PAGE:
Making the case against software patents (Was: Re: [Fsfe-ie] Ivana Bacik
jm at jmason.org
Mon May 24 21:30:56 CEST 2004
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Ian Clarke writes:
> Niall Douglas wrote:
> > On 24 May 2004 at 10:13, Ian Clarke wrote:
> >>>Playing devil's advocate, I suspect they would argue that such an
> >>>amendment would mean that physical inventions with a component that is
> >>>software (eg. a form of computer-controlled lathe) would not be
> >>>patentable, and they consider this to be undesirable. By this point
> >>>they have successfully blunted your argument.
> > Except that even pro-patent supporters claim to not support the
> > ability to patent something containing software just because the
> > software alone contains the inventive step of the invention.
> > One can use their own arguments against them by contrasting their
> > actions against what they say they believe.
> The challenge isn't out-arguing them, the challenge is out-arguing them
> in a manner that a non-expert audience will understand. Once you start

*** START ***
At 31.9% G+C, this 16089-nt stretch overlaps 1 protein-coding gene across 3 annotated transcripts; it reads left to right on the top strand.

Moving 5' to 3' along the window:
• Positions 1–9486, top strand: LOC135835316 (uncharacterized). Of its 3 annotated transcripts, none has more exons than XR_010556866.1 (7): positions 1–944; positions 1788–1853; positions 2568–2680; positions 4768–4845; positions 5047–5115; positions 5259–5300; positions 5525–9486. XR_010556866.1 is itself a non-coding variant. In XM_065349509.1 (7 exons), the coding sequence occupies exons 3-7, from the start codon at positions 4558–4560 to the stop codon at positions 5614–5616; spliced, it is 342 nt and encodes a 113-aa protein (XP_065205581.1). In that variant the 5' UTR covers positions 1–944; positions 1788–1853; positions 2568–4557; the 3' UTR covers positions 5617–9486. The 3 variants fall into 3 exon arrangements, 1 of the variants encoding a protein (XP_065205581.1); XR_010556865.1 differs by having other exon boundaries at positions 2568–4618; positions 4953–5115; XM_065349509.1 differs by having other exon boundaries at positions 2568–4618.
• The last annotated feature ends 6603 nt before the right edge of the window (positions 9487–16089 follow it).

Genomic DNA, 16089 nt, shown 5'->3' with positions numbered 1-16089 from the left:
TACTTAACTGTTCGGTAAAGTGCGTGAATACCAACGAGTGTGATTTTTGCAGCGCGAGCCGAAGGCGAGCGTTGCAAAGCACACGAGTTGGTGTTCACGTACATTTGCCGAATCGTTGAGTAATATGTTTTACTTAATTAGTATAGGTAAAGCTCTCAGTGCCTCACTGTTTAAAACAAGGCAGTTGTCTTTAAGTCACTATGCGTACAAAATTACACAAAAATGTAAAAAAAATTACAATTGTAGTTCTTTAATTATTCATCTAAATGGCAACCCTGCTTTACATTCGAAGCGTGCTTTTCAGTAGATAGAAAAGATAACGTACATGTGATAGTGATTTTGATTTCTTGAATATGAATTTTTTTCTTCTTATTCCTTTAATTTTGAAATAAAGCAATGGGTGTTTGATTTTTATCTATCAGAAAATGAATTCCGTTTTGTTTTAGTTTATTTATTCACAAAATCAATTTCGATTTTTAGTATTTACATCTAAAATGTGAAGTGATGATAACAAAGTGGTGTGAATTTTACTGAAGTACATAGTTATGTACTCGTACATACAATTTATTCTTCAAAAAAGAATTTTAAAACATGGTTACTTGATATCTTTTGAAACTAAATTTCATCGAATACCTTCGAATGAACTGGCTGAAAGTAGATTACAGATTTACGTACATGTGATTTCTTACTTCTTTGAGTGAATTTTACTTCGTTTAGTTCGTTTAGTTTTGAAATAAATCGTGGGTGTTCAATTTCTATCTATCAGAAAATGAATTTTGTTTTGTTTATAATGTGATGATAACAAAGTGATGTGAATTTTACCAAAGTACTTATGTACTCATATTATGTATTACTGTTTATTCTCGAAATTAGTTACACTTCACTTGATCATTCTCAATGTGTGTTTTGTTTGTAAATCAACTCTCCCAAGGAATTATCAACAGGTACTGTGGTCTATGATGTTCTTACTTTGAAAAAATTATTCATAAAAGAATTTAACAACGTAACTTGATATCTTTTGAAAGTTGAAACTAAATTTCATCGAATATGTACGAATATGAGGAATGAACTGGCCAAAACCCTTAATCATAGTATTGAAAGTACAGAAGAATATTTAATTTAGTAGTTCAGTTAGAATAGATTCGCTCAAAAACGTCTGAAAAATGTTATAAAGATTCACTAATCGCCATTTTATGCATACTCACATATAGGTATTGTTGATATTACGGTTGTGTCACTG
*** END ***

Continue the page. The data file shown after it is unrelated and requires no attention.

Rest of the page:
> talking about where within an invention the "inventive step" occurs, 99%
> of your audience's eyes will have glazed over and you are wasting your
> breath :-(
> This, in fact, is the core problem with the theoretical arguments
> against software patents, they are quite hard for non-computer sciences
> to grasp. Much better to point to empirical evidence of the badness of
> software patents (FTC study, etc), perhaps following-up with a
> theoretical explanation of why this has happened elsewhere.
Also, the "software patent test suite" would have been quite good, but if
I recall correctly that bait was never taken up by the pro-patent lobby
when it was tried last September.
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